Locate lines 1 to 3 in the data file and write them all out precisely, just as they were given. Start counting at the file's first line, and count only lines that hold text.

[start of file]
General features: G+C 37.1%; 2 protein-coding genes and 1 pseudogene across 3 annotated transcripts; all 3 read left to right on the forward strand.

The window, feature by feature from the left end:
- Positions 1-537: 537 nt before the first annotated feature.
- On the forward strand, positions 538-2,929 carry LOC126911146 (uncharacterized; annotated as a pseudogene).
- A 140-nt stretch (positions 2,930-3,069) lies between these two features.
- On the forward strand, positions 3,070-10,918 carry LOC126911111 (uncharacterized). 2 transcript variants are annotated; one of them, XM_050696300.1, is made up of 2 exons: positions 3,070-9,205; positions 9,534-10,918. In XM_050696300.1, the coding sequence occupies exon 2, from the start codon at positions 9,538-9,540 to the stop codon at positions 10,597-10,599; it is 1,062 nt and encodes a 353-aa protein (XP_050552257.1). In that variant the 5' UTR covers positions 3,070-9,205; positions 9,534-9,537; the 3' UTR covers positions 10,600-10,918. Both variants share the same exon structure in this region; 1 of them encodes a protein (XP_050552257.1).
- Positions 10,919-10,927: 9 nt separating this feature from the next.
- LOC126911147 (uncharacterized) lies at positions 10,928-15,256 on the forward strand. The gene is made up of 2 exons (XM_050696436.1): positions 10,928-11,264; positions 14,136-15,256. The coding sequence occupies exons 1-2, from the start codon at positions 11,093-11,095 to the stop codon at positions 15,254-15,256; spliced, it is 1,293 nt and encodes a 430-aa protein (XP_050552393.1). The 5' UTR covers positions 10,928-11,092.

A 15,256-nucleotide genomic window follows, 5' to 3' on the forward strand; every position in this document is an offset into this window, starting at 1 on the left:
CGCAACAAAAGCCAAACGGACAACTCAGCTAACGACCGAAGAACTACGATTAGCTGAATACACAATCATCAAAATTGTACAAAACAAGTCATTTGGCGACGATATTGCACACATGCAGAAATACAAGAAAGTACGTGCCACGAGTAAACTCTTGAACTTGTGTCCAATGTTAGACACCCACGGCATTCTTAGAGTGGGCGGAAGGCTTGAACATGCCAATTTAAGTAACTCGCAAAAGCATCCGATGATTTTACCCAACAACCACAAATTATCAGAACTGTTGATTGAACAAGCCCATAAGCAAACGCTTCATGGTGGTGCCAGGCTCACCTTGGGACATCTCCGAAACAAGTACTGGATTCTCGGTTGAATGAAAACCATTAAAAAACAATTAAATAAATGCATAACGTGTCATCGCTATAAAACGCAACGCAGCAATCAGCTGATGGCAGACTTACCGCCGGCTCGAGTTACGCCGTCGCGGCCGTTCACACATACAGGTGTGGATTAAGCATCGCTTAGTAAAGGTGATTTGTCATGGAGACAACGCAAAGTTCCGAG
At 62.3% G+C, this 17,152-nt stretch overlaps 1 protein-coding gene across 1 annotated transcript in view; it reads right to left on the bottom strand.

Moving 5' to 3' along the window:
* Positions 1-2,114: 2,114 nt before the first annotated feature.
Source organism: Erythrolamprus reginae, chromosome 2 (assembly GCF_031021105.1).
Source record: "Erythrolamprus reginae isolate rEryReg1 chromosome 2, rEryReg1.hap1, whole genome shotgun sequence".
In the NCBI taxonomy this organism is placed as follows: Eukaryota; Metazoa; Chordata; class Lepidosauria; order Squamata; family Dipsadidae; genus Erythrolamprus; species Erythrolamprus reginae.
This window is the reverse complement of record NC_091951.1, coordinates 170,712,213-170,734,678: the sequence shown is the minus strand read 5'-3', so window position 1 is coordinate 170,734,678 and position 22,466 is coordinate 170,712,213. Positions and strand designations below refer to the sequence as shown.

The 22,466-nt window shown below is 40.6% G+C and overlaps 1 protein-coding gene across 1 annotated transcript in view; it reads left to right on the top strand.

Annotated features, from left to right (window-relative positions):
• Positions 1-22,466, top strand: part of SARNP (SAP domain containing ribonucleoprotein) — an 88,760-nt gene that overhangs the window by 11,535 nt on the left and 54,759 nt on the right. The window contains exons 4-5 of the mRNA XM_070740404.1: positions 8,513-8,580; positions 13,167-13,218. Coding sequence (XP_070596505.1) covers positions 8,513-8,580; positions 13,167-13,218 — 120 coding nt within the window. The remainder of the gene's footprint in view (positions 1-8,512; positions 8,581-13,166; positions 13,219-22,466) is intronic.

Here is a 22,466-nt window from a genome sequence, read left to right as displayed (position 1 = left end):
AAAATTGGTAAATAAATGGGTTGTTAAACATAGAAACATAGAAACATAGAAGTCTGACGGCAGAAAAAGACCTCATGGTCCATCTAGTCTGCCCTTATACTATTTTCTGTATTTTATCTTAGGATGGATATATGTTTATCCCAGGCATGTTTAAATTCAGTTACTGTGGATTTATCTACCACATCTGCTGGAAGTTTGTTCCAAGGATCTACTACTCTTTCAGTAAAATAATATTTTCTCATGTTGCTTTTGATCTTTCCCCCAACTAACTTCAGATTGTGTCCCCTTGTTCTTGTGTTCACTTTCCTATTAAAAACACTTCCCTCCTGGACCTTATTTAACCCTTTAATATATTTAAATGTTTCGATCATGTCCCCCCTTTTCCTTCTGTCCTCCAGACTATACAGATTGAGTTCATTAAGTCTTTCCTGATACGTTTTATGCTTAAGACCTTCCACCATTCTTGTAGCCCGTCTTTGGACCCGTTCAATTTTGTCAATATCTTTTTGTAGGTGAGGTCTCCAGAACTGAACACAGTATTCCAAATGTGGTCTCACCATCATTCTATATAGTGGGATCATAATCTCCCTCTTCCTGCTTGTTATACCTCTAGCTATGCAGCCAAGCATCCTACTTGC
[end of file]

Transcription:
General features: G+C 37.1%; 2 protein-coding genes and 1 pseudogene across 3 annotated transcripts; all 3 read left to right on the forward strand.

The window, feature by feature from the left end:
- Positions 1-537: 537 nt before the first annotated feature.